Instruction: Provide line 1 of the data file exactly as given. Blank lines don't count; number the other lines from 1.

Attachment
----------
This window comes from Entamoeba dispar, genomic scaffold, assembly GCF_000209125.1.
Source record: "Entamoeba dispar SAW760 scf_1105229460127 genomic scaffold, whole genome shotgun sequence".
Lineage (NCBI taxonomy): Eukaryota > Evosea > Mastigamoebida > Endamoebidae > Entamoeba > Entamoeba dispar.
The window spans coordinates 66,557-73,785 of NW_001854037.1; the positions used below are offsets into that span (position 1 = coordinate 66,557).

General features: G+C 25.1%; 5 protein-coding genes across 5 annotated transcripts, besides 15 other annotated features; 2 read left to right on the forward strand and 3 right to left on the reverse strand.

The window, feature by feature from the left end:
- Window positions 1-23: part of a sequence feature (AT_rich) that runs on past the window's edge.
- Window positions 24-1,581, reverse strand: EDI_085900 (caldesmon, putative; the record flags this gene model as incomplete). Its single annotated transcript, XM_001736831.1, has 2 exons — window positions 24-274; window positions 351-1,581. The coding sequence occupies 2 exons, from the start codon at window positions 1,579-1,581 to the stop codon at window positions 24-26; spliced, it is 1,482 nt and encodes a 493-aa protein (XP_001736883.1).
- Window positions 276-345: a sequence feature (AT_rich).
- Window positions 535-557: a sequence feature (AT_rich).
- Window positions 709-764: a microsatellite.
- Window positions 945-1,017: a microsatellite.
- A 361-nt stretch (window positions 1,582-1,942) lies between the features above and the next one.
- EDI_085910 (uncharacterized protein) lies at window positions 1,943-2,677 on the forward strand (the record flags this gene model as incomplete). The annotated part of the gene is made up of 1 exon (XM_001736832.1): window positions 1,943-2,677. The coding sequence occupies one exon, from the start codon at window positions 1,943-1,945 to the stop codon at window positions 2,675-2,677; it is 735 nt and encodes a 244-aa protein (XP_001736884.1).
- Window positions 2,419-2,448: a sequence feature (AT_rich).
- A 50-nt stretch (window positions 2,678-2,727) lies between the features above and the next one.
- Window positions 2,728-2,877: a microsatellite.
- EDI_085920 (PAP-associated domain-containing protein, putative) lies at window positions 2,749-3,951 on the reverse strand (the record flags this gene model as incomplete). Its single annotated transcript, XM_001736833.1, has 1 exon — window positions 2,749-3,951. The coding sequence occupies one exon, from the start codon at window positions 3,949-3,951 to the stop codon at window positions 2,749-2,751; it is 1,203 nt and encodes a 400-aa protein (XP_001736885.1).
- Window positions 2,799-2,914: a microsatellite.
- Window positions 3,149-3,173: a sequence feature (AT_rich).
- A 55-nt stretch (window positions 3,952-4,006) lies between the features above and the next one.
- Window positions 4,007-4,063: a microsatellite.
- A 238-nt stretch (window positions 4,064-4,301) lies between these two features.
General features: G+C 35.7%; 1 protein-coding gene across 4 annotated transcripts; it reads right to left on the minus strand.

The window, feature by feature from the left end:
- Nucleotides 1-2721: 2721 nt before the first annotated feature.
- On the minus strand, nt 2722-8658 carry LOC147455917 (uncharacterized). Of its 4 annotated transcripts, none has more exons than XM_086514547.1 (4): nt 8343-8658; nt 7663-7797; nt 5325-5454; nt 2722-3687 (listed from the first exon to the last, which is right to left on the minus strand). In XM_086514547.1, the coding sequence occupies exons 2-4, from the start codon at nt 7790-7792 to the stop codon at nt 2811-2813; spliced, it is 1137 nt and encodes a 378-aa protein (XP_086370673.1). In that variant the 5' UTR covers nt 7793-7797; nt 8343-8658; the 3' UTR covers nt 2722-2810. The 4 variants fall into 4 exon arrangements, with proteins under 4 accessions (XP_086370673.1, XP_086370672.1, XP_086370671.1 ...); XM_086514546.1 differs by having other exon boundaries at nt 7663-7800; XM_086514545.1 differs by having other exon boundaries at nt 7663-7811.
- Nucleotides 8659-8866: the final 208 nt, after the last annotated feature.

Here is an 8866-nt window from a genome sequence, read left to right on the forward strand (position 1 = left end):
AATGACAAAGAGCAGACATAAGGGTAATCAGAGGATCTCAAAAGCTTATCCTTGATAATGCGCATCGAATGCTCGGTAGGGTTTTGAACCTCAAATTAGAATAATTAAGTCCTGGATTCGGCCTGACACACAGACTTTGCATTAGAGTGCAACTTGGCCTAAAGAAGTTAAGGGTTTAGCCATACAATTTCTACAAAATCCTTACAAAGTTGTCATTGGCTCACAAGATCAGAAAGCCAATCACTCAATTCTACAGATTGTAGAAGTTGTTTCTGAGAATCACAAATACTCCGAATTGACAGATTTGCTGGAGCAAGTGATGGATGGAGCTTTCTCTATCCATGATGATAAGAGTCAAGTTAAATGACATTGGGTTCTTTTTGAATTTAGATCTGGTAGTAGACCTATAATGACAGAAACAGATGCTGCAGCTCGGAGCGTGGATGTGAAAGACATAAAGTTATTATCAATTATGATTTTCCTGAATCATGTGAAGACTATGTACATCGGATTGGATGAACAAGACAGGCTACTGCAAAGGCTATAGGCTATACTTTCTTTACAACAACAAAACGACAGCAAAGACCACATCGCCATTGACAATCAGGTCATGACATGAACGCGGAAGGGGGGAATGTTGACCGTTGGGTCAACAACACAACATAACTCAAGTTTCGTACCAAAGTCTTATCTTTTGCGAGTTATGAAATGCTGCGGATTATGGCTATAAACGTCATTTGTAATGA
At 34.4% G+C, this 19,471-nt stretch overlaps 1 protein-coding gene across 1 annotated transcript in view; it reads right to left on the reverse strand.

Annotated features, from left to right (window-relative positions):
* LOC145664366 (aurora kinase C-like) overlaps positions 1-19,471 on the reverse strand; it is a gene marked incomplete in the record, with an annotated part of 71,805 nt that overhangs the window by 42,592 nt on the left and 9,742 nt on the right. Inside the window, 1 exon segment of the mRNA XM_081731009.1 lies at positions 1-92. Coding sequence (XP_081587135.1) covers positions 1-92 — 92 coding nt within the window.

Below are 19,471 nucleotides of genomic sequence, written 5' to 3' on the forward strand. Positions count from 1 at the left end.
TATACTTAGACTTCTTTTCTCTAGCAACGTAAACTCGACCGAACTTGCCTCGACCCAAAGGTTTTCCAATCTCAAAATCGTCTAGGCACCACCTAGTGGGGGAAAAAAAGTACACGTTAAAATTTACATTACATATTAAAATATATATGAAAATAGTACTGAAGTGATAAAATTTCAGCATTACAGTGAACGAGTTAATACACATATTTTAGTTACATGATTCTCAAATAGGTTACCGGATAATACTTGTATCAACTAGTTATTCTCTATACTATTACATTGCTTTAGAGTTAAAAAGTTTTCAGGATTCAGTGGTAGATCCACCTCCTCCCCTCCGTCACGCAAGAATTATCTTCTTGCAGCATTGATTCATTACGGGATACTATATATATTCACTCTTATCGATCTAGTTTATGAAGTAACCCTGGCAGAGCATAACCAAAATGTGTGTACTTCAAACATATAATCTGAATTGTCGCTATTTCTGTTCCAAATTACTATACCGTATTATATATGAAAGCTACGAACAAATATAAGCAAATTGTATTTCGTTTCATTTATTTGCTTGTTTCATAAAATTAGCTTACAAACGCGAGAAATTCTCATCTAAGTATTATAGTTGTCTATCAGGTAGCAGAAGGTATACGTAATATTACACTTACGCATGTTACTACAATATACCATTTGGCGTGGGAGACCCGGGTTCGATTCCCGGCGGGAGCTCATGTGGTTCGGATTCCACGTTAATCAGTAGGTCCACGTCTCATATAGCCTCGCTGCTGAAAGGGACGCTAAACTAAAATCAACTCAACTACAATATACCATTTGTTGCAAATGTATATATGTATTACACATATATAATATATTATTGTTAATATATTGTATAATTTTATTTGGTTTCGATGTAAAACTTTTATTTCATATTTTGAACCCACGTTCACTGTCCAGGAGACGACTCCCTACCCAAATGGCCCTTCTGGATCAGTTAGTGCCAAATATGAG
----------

This window comes from Entamoeba dispar, genomic scaffold, assembly GCF_000209125.1.